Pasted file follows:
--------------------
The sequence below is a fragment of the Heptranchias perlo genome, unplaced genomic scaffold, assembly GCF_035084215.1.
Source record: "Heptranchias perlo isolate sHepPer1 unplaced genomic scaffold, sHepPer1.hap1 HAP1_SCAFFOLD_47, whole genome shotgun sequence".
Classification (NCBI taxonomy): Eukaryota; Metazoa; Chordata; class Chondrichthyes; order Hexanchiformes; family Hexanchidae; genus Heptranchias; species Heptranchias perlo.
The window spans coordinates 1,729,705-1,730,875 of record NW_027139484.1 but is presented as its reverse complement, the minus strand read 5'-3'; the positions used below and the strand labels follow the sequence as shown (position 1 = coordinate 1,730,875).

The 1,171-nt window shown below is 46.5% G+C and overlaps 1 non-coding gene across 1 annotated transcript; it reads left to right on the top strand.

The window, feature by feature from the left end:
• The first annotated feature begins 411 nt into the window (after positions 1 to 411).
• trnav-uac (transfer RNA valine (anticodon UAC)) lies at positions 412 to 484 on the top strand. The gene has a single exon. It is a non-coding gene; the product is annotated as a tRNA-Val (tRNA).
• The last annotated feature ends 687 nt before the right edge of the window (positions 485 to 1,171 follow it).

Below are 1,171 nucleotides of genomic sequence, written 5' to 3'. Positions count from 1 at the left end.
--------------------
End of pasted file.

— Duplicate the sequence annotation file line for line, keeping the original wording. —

The sequence below is a fragment of the Heptranchias perlo genome, unplaced genomic scaffold, assembly GCF_035084215.1.
Source record: "Heptranchias perlo isolate sHepPer1 unplaced genomic scaffold, sHepPer1.hap1 HAP1_SCAFFOLD_47, whole genome shotgun sequence".
Classification (NCBI taxonomy): Eukaryota; Metazoa; Chordata; class Chondrichthyes; order Hexanchiformes; family Hexanchidae; genus Heptranchias; species Heptranchias perlo.
The window spans coordinates 1,729,705-1,730,875 of record NW_027139484.1 but is presented as its reverse complement, the minus strand read 5'-3'; the positions used below and the strand labels follow the sequence as shown (position 1 = coordinate 1,730,875).

The 1,171-nt window shown below is 46.5% G+C and overlaps 1 non-coding gene across 1 annotated transcript; it reads left to right on the top strand.

The window, feature by feature from the left end:
• The first annotated feature begins 411 nt into the window (after positions 1 to 411).
• trnav-uac (transfer RNA valine (anticodon UAC)) lies at positions 412 to 484 on the top strand. The gene has a single exon. It is a non-coding gene; the product is annotated as a tRNA-Val (tRNA).
• The last annotated feature ends 687 nt before the right edge of the window (positions 485 to 1,171 follow it).

Below are 1,171 nucleotides of genomic sequence, written 5' to 3'. Positions count from 1 at the left end.